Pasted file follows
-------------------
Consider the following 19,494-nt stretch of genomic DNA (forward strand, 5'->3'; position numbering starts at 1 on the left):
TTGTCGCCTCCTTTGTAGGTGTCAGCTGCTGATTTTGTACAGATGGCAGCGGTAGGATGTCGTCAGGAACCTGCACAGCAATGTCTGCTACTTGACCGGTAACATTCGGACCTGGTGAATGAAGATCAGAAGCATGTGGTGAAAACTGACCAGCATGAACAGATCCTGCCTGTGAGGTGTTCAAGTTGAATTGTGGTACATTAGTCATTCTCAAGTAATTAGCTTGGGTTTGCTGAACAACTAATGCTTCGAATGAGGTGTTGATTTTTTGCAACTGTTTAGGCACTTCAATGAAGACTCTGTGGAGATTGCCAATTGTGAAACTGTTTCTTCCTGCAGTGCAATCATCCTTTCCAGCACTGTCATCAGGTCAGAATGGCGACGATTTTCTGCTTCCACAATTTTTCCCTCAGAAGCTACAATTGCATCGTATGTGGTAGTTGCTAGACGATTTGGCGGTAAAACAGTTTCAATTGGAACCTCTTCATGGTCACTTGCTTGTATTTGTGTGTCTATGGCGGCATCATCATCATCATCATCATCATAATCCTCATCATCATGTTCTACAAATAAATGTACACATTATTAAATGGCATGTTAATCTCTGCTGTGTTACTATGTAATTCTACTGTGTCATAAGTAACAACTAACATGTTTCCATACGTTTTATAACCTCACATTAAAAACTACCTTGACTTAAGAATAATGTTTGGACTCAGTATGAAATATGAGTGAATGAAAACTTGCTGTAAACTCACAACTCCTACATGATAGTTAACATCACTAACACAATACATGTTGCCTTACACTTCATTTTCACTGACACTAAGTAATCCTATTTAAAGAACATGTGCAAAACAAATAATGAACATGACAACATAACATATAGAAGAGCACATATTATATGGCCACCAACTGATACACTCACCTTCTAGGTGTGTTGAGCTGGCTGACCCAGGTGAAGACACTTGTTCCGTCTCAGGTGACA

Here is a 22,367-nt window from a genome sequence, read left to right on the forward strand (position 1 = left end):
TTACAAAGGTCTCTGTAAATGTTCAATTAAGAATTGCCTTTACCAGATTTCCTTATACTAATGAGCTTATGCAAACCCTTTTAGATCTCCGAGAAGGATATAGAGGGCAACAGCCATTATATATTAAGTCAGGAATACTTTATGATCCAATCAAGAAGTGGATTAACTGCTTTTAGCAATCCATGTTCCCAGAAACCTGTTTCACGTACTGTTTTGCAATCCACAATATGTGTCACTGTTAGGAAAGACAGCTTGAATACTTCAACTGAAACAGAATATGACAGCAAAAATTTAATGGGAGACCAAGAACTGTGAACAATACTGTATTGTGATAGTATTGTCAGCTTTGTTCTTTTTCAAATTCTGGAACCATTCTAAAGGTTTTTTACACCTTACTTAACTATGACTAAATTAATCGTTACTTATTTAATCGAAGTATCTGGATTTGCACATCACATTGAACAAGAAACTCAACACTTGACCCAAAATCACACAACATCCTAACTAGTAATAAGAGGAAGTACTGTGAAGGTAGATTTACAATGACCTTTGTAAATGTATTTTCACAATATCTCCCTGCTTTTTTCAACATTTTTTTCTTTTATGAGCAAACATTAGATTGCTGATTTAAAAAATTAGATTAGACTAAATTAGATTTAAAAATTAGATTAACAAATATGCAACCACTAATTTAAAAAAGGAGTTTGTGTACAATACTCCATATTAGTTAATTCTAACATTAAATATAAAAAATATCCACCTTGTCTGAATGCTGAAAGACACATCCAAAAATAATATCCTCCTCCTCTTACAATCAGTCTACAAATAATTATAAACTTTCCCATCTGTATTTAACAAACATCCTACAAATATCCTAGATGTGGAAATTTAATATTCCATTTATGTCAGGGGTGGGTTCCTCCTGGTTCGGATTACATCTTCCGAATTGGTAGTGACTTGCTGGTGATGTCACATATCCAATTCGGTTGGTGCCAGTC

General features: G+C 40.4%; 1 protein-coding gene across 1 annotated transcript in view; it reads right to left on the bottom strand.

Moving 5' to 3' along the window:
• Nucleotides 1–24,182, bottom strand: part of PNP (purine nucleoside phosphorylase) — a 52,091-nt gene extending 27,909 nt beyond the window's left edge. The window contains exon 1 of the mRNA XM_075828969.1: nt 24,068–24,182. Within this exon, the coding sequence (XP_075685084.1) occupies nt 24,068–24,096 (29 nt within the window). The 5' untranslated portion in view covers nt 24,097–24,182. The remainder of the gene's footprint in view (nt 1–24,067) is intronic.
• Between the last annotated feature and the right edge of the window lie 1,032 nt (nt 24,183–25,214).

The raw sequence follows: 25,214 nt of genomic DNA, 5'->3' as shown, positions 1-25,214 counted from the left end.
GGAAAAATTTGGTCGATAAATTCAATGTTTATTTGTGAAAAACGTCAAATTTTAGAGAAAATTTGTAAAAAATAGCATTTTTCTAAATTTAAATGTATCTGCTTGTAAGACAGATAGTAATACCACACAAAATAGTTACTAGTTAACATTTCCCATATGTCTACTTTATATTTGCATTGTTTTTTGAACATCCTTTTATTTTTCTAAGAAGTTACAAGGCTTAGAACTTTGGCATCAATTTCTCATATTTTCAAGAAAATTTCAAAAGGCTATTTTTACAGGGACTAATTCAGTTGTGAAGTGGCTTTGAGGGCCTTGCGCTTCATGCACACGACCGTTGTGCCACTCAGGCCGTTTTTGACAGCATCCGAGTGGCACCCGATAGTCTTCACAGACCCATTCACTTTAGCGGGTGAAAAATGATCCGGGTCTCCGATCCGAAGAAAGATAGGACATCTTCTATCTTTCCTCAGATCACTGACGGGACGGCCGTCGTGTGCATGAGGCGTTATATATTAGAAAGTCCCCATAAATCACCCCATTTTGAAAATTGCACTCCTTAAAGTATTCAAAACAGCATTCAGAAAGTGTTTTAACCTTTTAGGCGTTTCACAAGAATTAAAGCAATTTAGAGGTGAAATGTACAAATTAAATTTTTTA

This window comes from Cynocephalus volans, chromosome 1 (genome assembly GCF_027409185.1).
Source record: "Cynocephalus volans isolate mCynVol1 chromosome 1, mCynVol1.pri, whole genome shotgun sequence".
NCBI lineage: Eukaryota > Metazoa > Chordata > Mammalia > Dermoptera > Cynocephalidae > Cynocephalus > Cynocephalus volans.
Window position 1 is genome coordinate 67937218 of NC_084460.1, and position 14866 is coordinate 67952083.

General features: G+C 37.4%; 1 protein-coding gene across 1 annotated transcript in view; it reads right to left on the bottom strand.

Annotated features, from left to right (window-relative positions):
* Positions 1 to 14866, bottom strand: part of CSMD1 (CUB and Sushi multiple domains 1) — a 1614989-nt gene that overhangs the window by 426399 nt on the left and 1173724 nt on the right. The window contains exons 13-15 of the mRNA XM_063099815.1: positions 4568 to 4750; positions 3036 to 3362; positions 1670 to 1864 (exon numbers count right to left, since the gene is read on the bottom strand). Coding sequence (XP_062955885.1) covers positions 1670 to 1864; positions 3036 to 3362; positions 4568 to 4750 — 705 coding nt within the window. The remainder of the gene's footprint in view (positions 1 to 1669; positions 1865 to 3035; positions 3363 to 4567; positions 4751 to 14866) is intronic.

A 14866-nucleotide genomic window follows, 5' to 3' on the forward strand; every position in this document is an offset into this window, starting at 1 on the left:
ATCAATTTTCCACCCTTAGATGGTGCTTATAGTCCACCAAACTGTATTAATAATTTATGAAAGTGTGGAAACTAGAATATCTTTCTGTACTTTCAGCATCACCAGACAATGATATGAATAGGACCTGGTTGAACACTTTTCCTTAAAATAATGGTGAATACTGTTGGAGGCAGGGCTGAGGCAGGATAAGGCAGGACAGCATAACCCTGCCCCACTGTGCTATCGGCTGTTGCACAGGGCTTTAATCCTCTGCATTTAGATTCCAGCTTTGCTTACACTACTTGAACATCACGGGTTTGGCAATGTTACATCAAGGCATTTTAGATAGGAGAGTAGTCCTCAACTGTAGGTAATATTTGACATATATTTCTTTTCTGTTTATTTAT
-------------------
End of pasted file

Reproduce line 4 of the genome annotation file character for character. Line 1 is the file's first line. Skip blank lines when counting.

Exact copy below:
TTACAAAGGTCTCTGTAAATGTTCAATTAAGAATTGCCTTTACCAGATTTCCTTATACTAATGAGCTTATGCAAACCCTTTTAGATCTCCGAGAAGGATATAGAGGGCAACAGCCATTATATATTAAGTCAGGAATACTTTATGATCCAATCAAGAAGTGGATTAACTGCTTTTAGCAATCCATGTTCCCAGAAACCTGTTTCACGTACTGTTTTGCAATCCACAATATGTGTCACTGTTAGGAAAGACAGCTTGAATACTTCAACTGAAACAGAATATGACAGCAAAAATTTAATGGGAGACCAAGAACTGTGAACAATACTGTATTGTGATAGTATTGTCAGCTTTGTTCTTTTTCAAATTCTGGAACCATTCTAAAGGTTTTTTACACCTTACTTAACTATGACTAAATTAATCGTTACTTATTTAATCGAAGTATCTGGATTTGCACATCACATTGAACAAGAAACTCAACACTTGACCCAAAATCACACAACATCCTAACTAGTAATAAGAGGAAGTACTGTGAAGGTAGATTTACAATGACCTTTGTAAATGTATTTTCACAATATCTCCCTGCTTTTTTCAACATTTTTTTCTTTTATGAGCAAACATTAGATTGCTGATTTAAAAAATTAGATTAGACTAAATTAGATTTAAAAATTAGATTAACAAATATGCAACCACTAATTTAAAAAAGGAGTTTGTGTACAATACTCCATATTAGTTAATTCTAACATTAAATATAAAAAATATCCACCTTGTCTGAATGCTGAAAGACACATCCAAAAATAATATCCTCCTCCTCTTACAATCAGTCTACAAATAATTATAAACTTTCCCATCTGTATTTAACAAACATCCTACAAATATCCTAGATGTGGAAATTTAATATTCCATTTATGTCAGGGGTGGGTTCCTCCTGGTTCGGATTACATCTTCCGAATTGGTAGTGACTTGCTGGTGATGTCACATATCCAATTCGGTTGGTGCCAGTC